in just three short weeks joy will return once again to your home. ;-)

-----
Tim Patrick
Start-to-Finish Visual Basic 2005
It's about time! Your book been on my amazon.com wish list for a
couple of months now. I've been forced to read other books while
waiting for this to come out. I just noticed today that they finally
stuck a date of 11/15 on it. By then, I will have read 3 other books,
but I'm still looking forward to buying this one and working through
it. So at least you'll sell one copy. Maybe you'll eventually make
enough $$ to buy yourself lunch somewhere nice, like Taco Bell. ;-)

Robin

"Tim Patrick" <in*****@invalid.com.invalidwrote in message
news:e3*************************@newsgroups.comcas t.net...
>Personally, I think "Start-to-Finish Visual Basic 2005" is a great
book, not that I'm biased. It will be available mid-November.

-----
Tim Patrick
Start-to-Finish Visual Basic 2005
>>Thanks for all that, clears it up nicely. Are there any books out
there on vb.net that anyone would recommend ?

Oct 28 '06 #16

P: n/a

"DesCF" <de***@aol.comwrote in message news:op.th2q5zkdupgxg0@descstar...
Another thought that just popped into my mind is where does vbscript fit
into this ?
It is a simplified scripting version of VB without early binding or named
arguments.
--
Regards
Jonathan West - Word MVP
www.intelligentdocuments.co.uk
Please reply to the newsgroup
Oct 28 '06 #17

P: n/a
I just got a new refrence this morning:

Start-to-Finish Visual Basic 2005: Chapter 1 - Introducing .NET
http://www.codeproject.com/books/Sta...nishVB2005.asp

Tim Patrick wrote:
That is a good reference, but be aware that it really targets those who
already use an earlier version of Visual Basic .NET. It's not for the
true beginner.

-----
Tim Patrick
Start-to-Finish Visual Basic 2005
>Free book from MS: Introducing Microsoft Visual Basic 2005 for
Developers

http://msdn2.microsoft.com/en-us/vbrun/ms788235.aspx DesCF wrote:

Oct 28 '06 #18

P: n/a
As one who has been a Taco Bell aficionado since her first job back in the
late 70's (Dairy Queen, $1.40/hr), I'm glad to find someone else who
actually
enjoys Enchiritos. However, the pittance you earn from spending hundreds of
hours putting together a book translating Microsoft's technospeak into
"what you actually use this for" will go much further if you just settle for
bean burritos. I believe you can get almost 2 of those for the price of an
enchirito, which means if you drink water rather than soda, you can get
2 meals instead of 1 for each thousand books sold. Or whatever the ratio is.

As for my joy over the imminent release of your book, it has momentarily
exploded into reality with the posting of chapter 1 (thank you Theo)
which I will print and peruse with delight in comparison to the
somewhat more dry material I have been reading with dogged persistence
if not with vigor. A similar comparison might be zinfandel vs. dessert
wine (which should be consumed with peach cobbler, so I had better
go get some peaches and start baking now).

One does wonder why you did not mention your VB2005 Cookbook that
came out recently, which is what led me to your Start-to-Finish book
in the first place (following the link to see what else you had written;
isn't amazon a wonderful thing?). Is it because, having a co-author,
you can only buy a taco with each thousand copies that you sell? Or
are you living with the hope of trading up and going to Baja Fresh or
Chipotle?

Robin
irish underscore songbird at comcast dot net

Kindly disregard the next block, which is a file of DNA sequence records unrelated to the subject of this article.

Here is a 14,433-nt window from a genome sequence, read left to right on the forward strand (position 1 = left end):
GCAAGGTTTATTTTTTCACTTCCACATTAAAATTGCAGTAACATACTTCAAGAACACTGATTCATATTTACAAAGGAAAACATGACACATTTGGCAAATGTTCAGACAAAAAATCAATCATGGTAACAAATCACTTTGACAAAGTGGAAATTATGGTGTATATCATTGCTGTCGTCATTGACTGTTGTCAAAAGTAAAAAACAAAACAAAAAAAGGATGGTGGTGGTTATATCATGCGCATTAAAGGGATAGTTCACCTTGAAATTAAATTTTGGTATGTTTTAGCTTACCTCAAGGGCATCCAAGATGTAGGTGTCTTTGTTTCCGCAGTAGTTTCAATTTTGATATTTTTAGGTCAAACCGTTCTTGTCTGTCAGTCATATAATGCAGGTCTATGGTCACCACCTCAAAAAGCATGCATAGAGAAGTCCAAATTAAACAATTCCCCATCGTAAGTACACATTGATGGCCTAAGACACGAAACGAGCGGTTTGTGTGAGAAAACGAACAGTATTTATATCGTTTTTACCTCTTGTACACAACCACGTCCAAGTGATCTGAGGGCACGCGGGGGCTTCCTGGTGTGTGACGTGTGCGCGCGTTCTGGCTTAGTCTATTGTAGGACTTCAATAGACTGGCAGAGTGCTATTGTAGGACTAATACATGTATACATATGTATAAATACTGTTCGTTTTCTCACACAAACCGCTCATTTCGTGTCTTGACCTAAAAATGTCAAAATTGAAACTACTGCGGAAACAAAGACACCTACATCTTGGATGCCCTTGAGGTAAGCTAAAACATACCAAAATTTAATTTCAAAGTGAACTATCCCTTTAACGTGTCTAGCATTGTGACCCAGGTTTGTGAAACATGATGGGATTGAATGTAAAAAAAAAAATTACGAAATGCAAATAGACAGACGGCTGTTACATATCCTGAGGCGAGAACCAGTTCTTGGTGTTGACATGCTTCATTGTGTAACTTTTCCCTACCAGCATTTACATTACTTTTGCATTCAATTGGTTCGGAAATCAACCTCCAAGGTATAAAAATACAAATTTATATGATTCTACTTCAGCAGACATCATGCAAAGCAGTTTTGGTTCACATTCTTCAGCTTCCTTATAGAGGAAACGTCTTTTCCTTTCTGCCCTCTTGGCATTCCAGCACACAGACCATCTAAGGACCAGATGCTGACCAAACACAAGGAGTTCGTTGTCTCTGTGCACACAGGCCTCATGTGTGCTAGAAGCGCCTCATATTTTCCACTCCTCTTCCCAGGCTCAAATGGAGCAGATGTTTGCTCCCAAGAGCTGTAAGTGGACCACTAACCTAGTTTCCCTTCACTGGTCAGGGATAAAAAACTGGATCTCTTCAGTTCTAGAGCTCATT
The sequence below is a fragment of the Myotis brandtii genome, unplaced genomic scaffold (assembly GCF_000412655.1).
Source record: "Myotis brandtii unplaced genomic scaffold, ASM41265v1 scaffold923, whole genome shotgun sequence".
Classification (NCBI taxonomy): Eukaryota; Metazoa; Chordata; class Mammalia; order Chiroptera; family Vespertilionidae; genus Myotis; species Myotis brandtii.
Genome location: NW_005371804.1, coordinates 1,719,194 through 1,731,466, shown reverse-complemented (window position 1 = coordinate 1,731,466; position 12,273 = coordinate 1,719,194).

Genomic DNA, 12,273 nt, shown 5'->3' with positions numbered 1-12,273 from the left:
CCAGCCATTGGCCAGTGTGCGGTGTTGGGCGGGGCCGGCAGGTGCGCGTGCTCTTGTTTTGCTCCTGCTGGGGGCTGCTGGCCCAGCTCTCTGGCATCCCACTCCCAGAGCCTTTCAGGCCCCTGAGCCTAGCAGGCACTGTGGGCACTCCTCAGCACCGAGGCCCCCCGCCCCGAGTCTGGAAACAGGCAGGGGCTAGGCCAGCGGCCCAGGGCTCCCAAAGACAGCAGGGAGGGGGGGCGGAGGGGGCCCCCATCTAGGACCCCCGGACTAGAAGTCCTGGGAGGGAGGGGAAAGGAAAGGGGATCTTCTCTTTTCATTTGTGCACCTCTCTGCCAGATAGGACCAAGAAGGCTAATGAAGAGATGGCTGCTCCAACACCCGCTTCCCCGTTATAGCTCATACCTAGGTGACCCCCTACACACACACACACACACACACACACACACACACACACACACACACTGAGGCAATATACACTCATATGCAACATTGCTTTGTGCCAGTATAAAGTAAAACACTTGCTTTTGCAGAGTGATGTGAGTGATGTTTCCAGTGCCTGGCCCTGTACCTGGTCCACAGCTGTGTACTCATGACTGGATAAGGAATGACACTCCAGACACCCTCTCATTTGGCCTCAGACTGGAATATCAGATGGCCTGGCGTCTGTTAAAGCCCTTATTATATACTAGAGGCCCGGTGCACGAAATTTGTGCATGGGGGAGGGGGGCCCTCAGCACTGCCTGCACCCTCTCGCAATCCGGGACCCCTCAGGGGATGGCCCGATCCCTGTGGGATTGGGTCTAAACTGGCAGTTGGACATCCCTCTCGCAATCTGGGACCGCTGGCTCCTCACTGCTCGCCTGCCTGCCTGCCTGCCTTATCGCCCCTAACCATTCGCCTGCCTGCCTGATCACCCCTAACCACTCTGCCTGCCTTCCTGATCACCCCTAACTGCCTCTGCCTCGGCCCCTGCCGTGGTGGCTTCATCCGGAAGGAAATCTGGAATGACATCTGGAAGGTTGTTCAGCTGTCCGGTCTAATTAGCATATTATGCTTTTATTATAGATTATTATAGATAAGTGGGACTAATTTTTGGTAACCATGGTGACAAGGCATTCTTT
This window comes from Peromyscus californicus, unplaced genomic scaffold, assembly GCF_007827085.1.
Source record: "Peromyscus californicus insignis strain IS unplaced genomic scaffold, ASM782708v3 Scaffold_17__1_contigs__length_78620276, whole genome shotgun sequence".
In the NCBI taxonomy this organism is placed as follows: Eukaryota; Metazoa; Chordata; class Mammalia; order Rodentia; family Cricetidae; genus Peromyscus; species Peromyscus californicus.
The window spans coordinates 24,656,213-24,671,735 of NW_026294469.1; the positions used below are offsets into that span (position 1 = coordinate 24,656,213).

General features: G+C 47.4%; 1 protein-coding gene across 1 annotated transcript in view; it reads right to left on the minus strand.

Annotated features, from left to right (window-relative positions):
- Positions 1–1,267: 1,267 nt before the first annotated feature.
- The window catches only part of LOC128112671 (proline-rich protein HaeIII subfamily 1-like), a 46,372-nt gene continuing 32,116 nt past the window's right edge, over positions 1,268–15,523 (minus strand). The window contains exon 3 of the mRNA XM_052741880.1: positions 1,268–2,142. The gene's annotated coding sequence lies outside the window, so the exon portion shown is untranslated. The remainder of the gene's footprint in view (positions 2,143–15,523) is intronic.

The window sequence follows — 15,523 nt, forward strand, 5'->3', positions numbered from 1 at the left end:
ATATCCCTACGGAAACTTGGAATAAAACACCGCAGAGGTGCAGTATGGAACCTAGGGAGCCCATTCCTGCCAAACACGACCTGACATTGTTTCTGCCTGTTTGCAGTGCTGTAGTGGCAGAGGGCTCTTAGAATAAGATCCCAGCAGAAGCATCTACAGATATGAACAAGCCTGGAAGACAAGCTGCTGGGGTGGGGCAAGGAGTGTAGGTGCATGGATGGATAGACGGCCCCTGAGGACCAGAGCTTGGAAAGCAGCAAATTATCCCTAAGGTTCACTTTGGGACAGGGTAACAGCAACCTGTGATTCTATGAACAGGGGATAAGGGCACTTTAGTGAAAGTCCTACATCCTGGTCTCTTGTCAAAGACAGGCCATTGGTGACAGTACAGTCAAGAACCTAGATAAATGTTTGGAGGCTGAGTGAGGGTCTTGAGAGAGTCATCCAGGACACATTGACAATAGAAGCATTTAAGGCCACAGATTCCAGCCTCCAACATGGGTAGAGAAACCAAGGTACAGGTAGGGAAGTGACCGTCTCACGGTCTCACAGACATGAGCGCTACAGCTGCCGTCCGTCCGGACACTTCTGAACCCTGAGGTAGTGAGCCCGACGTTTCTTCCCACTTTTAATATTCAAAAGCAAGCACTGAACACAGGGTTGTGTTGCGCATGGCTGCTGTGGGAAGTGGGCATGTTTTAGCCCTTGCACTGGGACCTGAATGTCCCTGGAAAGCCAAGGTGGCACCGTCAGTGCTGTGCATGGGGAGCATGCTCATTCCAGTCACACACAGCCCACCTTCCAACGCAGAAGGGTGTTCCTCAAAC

"Tim Patrick" <in*****@invalid.com.invalidwrote in message
news:e3*************************@newsgroups.comcas t.net...
Thank you so much for your patience. I can fully appreciate your endurance
in reading those other books. As I eat my Enchirito (copyright 1902 to
2006 by Taco Bell and its team of lawyers), I will comfort myself in
knowing that in just three short weeks joy will return once again to your
home. ;-)

-----
Tim Patrick
Start-to-Finish Visual Basic 2005
>It's about time! Your book been on my amazon.com wish list for a
couple of months now. I've been forced to read other books while
waiting for this to come out. I just noticed today that they finally
stuck a date of 11/15 on it. By then, I will have read 3 other books,
but I'm still looking forward to buying this one and working through
it. So at least you'll sell one copy. Maybe you'll eventually make
enough $$ to buy yourself lunch somewhere nice, like Taco Bell. ;-)

Robin

"Tim Patrick" <in*****@invalid.com.invalidwrote in message
news:e3*************************@newsgroups.comca st.net...
>>Personally, I think "Start-to-Finish Visual Basic 2005" is a great
book, not that I'm biased. It will be available mid-November.

-----
Tim Patrick
Start-to-Finish Visual Basic 2005
Thanks for all that, clears it up nicely. Are there any books out
there on vb.net that anyone would recommend ?


Oct 28 '06 #19

P: n/a
The problem is that where I live in Microsoftland we have a fast-food outlet
called "Taco Time." The food is better, but at four times the price, and
there is no way any self-respecting Northwest programmer is going to eat
at Taco Bell more often than they eat at Taco Time. I mean, there are only
seven days in a week (so far), so that means 4 visits to Taco Time and 3
visits to Taco Bell. And there is the problem: programmer peer pressure in
the burrito wilderness.

To be honest, I wasn't sure what the policy was in these newsgroups. I hesitated
to even put my book title in my standard signature, but I saw other posters
doing that, so I succumbed. If you're interested in what I write, you can
visit timaki.com, my web site. If you're interested in what I eat, you can
visit tacotimenw.com.

-----
Tim Patrick
Start-to-Finish Visual Basic 2005
One does wonder why you did not mention your VB2005 Cookbook that
came out recently, which is what led me to your Start-to-Finish book
in the first place (following the link to see what else you had
written;
isn't amazon a wonderful thing?). Is it because, having a co-author,
you can only buy a taco with each thousand copies that you sell? Or
are you living with the hope of trading up and going to Baja Fresh or
Chipotle?
Robin
irish underscore songbird at comcast dot net

Oct 28 '06 #20

This discussion thread is closed